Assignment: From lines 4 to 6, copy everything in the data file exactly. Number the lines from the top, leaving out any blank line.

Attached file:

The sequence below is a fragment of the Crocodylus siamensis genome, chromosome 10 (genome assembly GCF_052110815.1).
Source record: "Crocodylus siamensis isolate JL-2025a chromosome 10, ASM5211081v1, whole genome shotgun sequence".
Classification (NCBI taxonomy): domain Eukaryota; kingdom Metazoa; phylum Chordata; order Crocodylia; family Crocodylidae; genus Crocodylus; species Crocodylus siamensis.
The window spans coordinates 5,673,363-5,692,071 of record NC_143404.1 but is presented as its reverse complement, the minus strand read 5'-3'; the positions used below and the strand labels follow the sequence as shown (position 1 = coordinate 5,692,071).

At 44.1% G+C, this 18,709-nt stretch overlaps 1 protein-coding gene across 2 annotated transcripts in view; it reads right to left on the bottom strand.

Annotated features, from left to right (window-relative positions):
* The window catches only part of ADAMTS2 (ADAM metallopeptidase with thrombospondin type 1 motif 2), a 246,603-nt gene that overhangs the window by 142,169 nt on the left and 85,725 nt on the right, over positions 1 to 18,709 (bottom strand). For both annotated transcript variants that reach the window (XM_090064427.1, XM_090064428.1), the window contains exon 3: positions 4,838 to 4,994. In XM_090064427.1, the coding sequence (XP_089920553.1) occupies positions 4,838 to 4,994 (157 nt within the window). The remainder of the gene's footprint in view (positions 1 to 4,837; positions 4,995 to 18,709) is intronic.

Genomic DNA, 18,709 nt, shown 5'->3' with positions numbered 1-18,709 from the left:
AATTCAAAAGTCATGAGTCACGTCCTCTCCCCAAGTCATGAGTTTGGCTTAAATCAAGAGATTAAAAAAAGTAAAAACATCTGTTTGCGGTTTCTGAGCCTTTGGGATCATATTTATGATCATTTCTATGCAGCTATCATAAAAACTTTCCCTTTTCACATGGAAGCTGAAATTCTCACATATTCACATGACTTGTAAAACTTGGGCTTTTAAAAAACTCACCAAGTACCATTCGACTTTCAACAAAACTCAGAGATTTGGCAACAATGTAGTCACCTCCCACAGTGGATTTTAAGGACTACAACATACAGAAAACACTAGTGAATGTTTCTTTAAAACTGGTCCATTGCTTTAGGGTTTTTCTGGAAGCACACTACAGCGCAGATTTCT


The window spans coordinates 5,673,363-5,692,071 of record NC_143404.1 but is presented as its reverse complement, the minus strand read 5'-3'; the positions used below and the strand labels follow the sequence as shown (position 1 = coordinate 5,692,071).

At 44.1% G+C, this 18,709-nt stretch overlaps 1 protein-coding gene across 2 annotated transcripts in view; it reads right to left on the bottom strand.

Annotated features, from left to right (window-relative positions):